Vanina’s review published on Letterboxd :
Do you judge the film, or the book? I tried to judge the film on its own merit, but kind of failed. I suppose the good news is, the film is better than the book.
I'm not going to lie, I looked forward to seeing this - how often do you see a book by a woman about a woman, adapted for the screen by a woman, and then directed by a woman. When the director is Sam Taylor-Johnson, I'm willing to put trust in her, and she delivers. At the same time, it's deeply depressing that when an author finally gets a veto right on a film script, that author is E.L. James and the novel being adapted is as inconsequential as '50 Shades of Grey'. I'm so pro-fanfic, I can't tell you. It's a safe environment where (mostly) women encourage each other to explore their sexual fantasies and use their creativity, so what's not to love? I just wish it hadn't been 'Twilight' fanfic, but oh well. I'll make do.
I wanted to take my mother to see it, as payback for her choosing 'Showgirls' as the family video when I was 10, but she flat-out refused after reading the reviews. The reviews so far have been so condescending, especially in the Dutch press. It's marketed as housewife porn, which is condescending no matter how you look at it, but especially when you consider it's a rare look at budding female sexuality on screen.
Just as the book, the film is pretty vomit-inducing in its depiction of wealth and wealth as an aphrodisiac, though. I think the most subtle moment, one that I imagine is totally down to Sam Taylor-Johnson, is a scene where Ana walks around the bedroom Grey's offered her as a sort of "thank you for your services" in the contract. You can totally see her imagine her life there, and it's not about the relationship with Christian, it's about the possessions he could offer her. It's subversive as all hell and it's magnificent.
Time for honesty: I thought two of the sex scenes in the film were beautifully done - a great mix of E.L. James' mindless titillation and Sam Taylor-Johnson's eye for detail and emotion captured therein. Massive kudos to Sam Taylor-Johnson for the way Ana losing her virginity is portrayed - there's a shot as Christian takes off Ana's underwear and because of the way the scene is lit, you see the hairs on her thighs stand up - it's intimate, real and incredibly endearing. The first scene in the playroom is a great portrayal of the intensity of emotion you can experience in an intimate moment with a partner (gadgets or no), and I hope people can appreciate this.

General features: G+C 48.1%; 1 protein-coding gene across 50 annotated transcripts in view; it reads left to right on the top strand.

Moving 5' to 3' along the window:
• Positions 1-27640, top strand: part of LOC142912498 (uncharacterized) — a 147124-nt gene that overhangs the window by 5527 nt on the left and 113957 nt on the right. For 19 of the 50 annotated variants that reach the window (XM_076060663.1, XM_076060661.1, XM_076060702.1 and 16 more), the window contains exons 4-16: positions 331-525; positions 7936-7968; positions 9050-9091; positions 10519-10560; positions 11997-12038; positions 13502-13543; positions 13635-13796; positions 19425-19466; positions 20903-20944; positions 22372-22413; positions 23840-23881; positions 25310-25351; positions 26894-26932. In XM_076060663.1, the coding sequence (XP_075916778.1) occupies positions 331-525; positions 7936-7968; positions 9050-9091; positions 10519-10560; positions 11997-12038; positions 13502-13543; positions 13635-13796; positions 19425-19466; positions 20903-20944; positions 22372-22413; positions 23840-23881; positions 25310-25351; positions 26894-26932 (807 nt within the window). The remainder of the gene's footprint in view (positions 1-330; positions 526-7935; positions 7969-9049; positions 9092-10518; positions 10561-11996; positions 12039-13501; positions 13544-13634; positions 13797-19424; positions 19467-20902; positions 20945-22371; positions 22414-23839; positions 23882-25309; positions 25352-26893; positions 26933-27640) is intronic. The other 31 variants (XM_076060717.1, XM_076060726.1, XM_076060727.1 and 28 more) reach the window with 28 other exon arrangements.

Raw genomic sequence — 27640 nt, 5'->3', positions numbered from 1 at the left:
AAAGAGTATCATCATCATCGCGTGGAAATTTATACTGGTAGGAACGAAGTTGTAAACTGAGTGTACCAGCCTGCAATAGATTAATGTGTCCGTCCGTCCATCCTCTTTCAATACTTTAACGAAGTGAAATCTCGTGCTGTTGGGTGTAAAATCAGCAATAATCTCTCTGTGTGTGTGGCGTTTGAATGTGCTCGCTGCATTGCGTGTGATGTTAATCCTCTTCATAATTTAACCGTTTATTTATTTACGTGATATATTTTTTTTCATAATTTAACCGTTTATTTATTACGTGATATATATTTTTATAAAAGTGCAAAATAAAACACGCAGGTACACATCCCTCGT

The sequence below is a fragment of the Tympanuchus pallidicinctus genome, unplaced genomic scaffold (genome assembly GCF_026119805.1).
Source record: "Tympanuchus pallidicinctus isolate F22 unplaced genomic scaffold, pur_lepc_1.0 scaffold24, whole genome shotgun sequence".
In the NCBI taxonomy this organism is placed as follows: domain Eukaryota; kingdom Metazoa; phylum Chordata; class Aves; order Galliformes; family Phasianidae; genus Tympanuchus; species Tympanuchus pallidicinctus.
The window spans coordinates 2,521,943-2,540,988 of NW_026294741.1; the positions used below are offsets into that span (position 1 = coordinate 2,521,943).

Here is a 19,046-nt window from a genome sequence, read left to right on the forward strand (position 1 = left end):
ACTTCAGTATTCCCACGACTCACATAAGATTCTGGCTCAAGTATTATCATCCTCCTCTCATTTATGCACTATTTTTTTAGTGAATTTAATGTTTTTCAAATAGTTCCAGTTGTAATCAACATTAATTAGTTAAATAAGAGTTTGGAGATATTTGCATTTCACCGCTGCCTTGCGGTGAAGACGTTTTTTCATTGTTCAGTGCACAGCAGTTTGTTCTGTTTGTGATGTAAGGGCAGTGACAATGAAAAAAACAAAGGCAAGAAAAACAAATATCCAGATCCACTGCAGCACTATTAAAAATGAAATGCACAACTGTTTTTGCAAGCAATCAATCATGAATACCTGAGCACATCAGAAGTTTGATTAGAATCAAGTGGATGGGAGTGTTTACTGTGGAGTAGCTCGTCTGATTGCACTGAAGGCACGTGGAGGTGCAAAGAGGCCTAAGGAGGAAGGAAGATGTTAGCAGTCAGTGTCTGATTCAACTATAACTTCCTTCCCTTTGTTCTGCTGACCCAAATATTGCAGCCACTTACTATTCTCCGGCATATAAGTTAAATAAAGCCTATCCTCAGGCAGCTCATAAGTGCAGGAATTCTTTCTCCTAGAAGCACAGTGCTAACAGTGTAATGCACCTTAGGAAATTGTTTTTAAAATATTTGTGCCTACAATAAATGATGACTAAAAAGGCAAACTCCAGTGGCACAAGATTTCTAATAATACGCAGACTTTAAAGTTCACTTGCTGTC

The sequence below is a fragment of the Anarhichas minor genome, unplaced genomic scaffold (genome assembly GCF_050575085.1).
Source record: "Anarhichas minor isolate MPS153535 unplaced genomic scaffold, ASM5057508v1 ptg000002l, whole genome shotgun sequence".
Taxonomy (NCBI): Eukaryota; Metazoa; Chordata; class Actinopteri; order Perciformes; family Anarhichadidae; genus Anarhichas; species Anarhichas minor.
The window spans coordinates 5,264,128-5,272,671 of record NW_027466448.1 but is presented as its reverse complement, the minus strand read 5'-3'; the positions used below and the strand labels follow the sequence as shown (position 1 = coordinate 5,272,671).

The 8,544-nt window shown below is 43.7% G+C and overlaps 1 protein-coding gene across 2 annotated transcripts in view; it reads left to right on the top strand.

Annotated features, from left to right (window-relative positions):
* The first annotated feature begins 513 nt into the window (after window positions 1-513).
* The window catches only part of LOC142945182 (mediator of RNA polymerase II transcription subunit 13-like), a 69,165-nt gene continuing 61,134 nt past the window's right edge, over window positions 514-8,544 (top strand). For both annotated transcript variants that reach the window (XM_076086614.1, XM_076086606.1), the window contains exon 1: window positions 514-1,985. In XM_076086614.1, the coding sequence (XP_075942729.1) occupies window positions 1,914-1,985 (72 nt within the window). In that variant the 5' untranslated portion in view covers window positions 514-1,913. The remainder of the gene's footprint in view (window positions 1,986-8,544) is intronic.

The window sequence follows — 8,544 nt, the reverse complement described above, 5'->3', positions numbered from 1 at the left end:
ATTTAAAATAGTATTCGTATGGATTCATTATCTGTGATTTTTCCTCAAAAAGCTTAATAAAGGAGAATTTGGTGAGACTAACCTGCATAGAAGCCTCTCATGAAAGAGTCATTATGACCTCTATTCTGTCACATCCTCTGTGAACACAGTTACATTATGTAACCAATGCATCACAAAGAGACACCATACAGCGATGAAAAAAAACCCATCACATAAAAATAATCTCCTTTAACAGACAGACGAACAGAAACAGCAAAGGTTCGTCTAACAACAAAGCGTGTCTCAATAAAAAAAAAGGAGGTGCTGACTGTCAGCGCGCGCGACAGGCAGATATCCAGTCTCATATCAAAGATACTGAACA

90% of my problems with the film relate back to the book, but even those problems Taylor-Johnson manages to skew or even overcome. My main peeve with the book was Ana's asinine inner voice. Sweet Jesus. She's vapid, repetitive, spineless - the film is already infinitely better than the book because it doesn't dwell on Ana's inner musings. It also gives Ana more of her agency back - in the book whenever Christian suggest something, there's pretty much an immediate internal "NO", which makes the trepidation feel much more definite, and then when she succumbs to his pestering, it feels forced and insincere, as if she has no will of her own (or worse, it fuels the abusive aspect to their relationship). Here, we see Ana's trepidation but, y'know, sometimes you need to get used to an idea first. There's much less of a problem with consent than in the book.
Christian is still kind of a douche, but he gets off lighter than in the book. It's still endlessly annoying that he's completely unwilling to tell Ana anything, and so the whole power distribution is off (something I find more unappealing than any bedroom attributes, but I guess in the case of the those it's a "don't knock it til you've tried it"-situation), but Jamie Dornan's mischievous grin makes it seem a lot more playful, and less manipulative. Perhaps this is bad (depends on where the second film will go), but it seemed a lot lighter than in the book.
Ana's still overly meek, and I wish Dakota Johnson didn't look up through her bangs endearingly and Diana-like all of the time, but Johnson makes her sassier than in the book. In the book Ana sometimes taunts out of provocation, which I found uncomfortable, but here it adds a playful element.
The second film, if they make it, will prove if this playfulness is what Taylor-Johnson had in mind, or if they're the seed of undermining consent. The second is the creepiest of the books, and the real test to see if the issue with consent is the same. All I can hope is that Sam Taylor-Johnson will be on board again (although I highly doubt it), because I think it's incredibly powerful that such a worldwide phenomenon can make people think about female sexuality, sexual preferences, and what constitutes consent, domestic violence and healthy relationships, and Taylor-Johnson manages to make mindless, badly-written drivel relevant and valuable. Half a star extra, just for you, Sam.